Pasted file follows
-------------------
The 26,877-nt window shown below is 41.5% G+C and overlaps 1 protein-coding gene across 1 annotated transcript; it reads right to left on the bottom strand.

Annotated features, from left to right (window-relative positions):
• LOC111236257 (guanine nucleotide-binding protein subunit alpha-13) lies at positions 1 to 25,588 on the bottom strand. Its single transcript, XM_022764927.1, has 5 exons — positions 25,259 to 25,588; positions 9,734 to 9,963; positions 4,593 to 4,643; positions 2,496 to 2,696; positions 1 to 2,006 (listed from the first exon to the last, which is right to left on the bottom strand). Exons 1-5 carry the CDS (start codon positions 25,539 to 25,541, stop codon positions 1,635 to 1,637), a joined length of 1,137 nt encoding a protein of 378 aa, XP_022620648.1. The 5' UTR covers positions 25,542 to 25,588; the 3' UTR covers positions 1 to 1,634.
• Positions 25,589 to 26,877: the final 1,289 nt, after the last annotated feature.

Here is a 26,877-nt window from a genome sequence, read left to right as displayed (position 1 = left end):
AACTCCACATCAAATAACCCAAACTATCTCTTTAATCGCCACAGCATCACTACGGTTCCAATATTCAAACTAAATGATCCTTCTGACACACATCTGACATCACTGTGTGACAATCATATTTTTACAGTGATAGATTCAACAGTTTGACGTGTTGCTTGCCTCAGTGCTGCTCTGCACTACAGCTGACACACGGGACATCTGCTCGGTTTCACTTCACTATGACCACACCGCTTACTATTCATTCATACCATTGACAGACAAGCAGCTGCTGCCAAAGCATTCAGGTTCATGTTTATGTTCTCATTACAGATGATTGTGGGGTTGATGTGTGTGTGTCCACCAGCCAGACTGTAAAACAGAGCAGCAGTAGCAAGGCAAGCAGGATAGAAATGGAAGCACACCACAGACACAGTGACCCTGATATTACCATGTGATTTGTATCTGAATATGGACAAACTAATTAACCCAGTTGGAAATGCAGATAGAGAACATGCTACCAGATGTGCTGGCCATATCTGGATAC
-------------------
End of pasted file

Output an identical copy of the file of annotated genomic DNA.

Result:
The 26,877-nt window shown below is 41.5% G+C and overlaps 1 protein-coding gene across 1 annotated transcript; it reads right to left on the bottom strand.

Annotated features, from left to right (window-relative positions):
• LOC111236257 (guanine nucleotide-binding protein subunit alpha-13) lies at positions 1 to 25,588 on the bottom strand. Its single transcript, XM_022764927.1, has 5 exons — positions 25,259 to 25,588; positions 9,734 to 9,963; positions 4,593 to 4,643; positions 2,496 to 2,696; positions 1 to 2,006 (listed from the first exon to the last, which is right to left on the bottom strand). Exons 1-5 carry the CDS (start codon positions 25,539 to 25,541, stop codon positions 1,635 to 1,637), a joined length of 1,137 nt encoding a protein of 378 aa, XP_022620648.1. The 5' UTR covers positions 25,542 to 25,588; the 3' UTR covers positions 1 to 1,634.
• Positions 25,589 to 26,877: the final 1,289 nt, after the last annotated feature.

Here is a 26,877-nt window from a genome sequence, read left to right as displayed (position 1 = left end):
AACTCCACATCAAATAACCCAAACTATCTCTTTAATCGCCACAGCATCACTACGGTTCCAATATTCAAACTAAATGATCCTTCTGACACACATCTGACATCACTGTGTGACAATCATATTTTTACAGTGATAGATTCAACAGTTTGACGTGTTGCTTGCCTCAGTGCTGCTCTGCACTACAGCTGACACACGGGACATCTGCTCGGTTTCACTTCACTATGACCACACCGCTTACTATTCATTCATACCATTGACAGACAAGCAGCTGCTGCCAAAGCATTCAGGTTCATGTTTATGTTCTCATTACAGATGATTGTGGGGTTGATGTGTGTGTGTCCACCAGCCAGACTGTAAAACAGAGCAGCAGTAGCAAGGCAAGCAGGATAGAAATGGAAGCACACCACAGACACAGTGACCCTGATATTACCATGTGATTTGTATCTGAATATGGACAAACTAATTAACCCAGTTGGAAATGCAGATAGAGAACATGCTACCAGATGTGCTGGCCATATCTGGATAC